What Is 'Cyberpunk'? Here Are The Top 10 Characteristics Of Cyberpunk

The Top 10 Most Important Parts of the Cyberpunk Genre

What Is 'Cyberpunk'? Here Are The Top 10 Characteristics Of Cyberpunk


For decades now, the cyberpunk genre has been making itself known in the mainstream community, stemming from classic sci-fi literature from the 20th century before evolving into the high tech and neon, futuristic cities we know and love today. But there are classic staples of the genre, defined by the originators of the genre that have made themselves prevalent in most cyberpunk media forms even to this day.

Below are the top ten features that have made themselves clear as marks of the genre, recognisable from literature, video games and series alike.

1. Malevolent AI

I promise I'll never hit my toaster ever again.

Artificial Intelligence and the morality surrounding using powerful technology has hotly been debated amongst the general public, with utopian science fiction boosting its benefits, and sci-fi dystopias showcasing its negatives. The introduction of machines with human-esque intelligence in fiction can be traced back to Samuel Butler’s Erewhon, written in 1872. (Though, my personal favourite malevolent AI is probably Wintermute, from William Gibson’s Neuromancer.)

However, in the cyberpunk genre, the use of AI in society is inescapable due to its integration into all facets of technology, from self-driving cars, to automatic, mind-reading vending machines. (It would be malicious of the AI to detect that someone willingly drinks Mountain Dew in front of their friends, to be honest)

A recurring theme surrounding some powerful AI is that they tend to be maliciously compliant to their programming to the point of malevolence. If you tell an AI in this genre to wipe out all evil in the world, all humans will likely be exterminated. That, or AI can reject their programming altogether, and fight back against their human overlords - the most notable example of this is in Detroit: Become Human, wherein the oppressed humanoid AI grew weary of their subservience and began fighting back, becoming malevolent towards their masters. 

2. Private Security Companies

A bright future for the low, low price of a rib and a kidney.

Some of the biggest stakeholders in the umbrella corporations (Also a notable aspect of the genre) that run cyberpunk inspired worlds everywhere are private security companies that engage in providing equipment that seems less about providing defensive measures for citizens and more about controlling them through their minds, or surveilling every breath they take. Sounds about right. 

Through implants, weaponry and maybe a few sensors for the full cybersecure experience, you can be assured that, at the very least, you are never truly alone in the world.

The most known of these companies is likely the Arasaka corporation from Cyberpunk 2077, which is where my character started on my most recent playthrough of the game. (Of course, the corporate glory did not last long) While they manufacture a lot of goods, they are most known for the blackclad guards on patrol, striking fear into citizens, or their classic logo on their cybersecurity equipment, like cameras, perimeter sensors and surveillance cameras. All for the low, low price of.. Your life savings, probably. But still, a worthy investment to stay as safe as humanly possible.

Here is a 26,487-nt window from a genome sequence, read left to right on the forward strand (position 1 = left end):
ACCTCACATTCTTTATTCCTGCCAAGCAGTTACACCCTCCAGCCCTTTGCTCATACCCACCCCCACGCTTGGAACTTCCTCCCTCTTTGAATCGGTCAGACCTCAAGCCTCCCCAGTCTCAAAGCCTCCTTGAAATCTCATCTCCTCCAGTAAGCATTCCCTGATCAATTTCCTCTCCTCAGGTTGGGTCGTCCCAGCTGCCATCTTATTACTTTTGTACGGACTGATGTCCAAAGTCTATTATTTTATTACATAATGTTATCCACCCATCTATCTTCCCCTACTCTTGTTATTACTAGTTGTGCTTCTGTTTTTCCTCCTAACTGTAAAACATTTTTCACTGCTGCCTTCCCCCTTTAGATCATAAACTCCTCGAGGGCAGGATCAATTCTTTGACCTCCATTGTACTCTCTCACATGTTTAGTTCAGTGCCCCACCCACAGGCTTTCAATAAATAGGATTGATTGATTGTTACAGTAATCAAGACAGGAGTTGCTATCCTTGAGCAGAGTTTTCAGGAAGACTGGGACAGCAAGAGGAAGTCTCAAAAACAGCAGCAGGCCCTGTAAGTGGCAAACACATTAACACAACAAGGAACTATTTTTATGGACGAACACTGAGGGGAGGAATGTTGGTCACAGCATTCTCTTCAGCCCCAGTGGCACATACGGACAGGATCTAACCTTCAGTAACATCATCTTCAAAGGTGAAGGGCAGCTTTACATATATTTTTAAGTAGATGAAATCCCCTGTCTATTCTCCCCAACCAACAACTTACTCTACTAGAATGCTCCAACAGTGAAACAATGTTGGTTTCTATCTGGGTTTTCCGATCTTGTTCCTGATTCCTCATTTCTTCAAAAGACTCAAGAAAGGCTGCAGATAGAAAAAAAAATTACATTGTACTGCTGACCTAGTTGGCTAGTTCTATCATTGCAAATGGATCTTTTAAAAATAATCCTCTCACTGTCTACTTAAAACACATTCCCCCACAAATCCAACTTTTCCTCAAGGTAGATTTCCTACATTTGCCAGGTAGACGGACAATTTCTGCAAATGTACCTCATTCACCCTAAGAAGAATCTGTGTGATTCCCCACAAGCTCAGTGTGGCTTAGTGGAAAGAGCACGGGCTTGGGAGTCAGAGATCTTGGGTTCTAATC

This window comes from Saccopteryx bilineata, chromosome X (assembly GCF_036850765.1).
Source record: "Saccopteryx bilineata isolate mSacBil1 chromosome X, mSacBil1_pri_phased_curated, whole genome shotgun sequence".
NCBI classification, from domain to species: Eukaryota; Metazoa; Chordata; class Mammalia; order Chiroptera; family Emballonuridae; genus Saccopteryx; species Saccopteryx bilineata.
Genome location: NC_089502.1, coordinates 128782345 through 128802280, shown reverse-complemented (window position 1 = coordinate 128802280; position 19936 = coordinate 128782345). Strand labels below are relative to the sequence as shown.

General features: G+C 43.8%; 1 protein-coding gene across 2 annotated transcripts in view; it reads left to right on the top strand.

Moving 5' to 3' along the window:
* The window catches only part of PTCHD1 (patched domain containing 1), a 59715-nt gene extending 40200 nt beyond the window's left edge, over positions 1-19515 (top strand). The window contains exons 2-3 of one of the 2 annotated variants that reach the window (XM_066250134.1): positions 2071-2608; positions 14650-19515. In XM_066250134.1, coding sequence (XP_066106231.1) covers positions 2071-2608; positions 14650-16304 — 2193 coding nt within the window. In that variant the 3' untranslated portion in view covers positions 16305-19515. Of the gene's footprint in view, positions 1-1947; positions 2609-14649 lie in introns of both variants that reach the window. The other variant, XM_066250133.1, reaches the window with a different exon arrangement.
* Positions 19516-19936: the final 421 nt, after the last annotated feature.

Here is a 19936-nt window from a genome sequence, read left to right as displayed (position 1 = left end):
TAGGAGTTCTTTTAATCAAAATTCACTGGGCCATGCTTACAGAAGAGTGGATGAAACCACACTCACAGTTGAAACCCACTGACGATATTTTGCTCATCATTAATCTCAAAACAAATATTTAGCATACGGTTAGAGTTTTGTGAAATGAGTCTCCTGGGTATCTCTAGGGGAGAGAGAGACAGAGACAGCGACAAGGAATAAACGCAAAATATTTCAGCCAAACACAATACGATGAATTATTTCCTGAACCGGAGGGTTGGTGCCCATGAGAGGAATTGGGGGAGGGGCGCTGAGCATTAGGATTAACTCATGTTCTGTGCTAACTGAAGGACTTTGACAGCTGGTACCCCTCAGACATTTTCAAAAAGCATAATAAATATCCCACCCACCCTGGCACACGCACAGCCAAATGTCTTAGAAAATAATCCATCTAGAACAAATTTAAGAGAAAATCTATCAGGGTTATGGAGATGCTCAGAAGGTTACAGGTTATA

Another notable corporation is Mirror’s Edge: Catalyst’s Kruger-Sec, the strongarm of the conglomerate in The City of Glass, with their influence being so strong that they actually double as law enforcement, despite (suspiciously) being a private security company…

3. High Tech, Low Life

My excuse for how I live every day - I mean

High tech and low-life was a term within a quote by George Carlin, then taken and adapted to become a staple of the cyberpunk genre, most visually shown in video games. High tech and low life refers to the juxtaposition of futuristic technology in a neon dystopian city of high rise buildings and mechanical enhancers or implants, mixed with the societal decay of anyone below the upper class. Drug use is common, alongside an addiction to invasive cybernetic implants to the point of insanity. (Or cyberpsychosis, which will be covered down below.)

The Ascent is a good example of a game that fully embraces the low-life aspect of the quote, blended with the beautiful destruction of the cyberpunk world it's set in. By playing as a lower class indent for a corporation, a slave of sorts, you, as the player, are only good for the technology you wield, and nothing more, just like most cyberpunk heroes out there. 

As well as this, in Marc-Uwe Kling’s novel, QualityLand, the protagonist is surrounded by high tech he can watch without ever having access to, due to his low reputation level, and subsequently, low amount of money, just like most people residing in the dystopian cities of the genre.


4. Mechanical Augmentations 

The more exciting way to replace a hip.

As mentioned, mechanical augmentations are extremely invasive ways of seemingly upgrading an individual to become more enhanced, whether it be for their jobs, or for the purposes of combat, or what have you. Every part of the body can be upgraded in some way, in more insane ways than the last, Bones can become titanium and unbreakable, hearing can become sonar, arms can be equipped with claws and stingers, legs can become standing knives (Certainly an upgrade from the classic pegleg from hundreds of years ago), and brains can be equipped with chips that give a fancy, if not annoying UI on your screen detailing your jobs and stats.

Easily one of the best games that utilises this to the extreme is Cruelty Squad, where the concept of being human is lost on your insane augmentations. One of the most absurd ones is a biosuit. Sounds simple, and you get your classic buff of 40% armour, but your UI becomes a fleshy mass, and people run away from you because they can’t stand the sight of you. Or you get simple bio thrusters that boost you forward - which sounds cool, until you see the profile image for it, with fleshy holes protruding from your back that vaguely look like real thrusters. 

5. Hacking

//Hacker noises// "I'm in."

Hacking is a staple skill of the cyberpunk hero, who often have cyberdecks and the like, used to jack into machines in order to get information that would usually be hidden away. Sure, you can picture some guy clacking on a keyboard and going “I’m in”, but the process can sometimes be more interesting, and more visually appealing in the world of gaming, often involving you being transported to a world of blacklight colours and neons, or hacking grids with special ingame mechanics.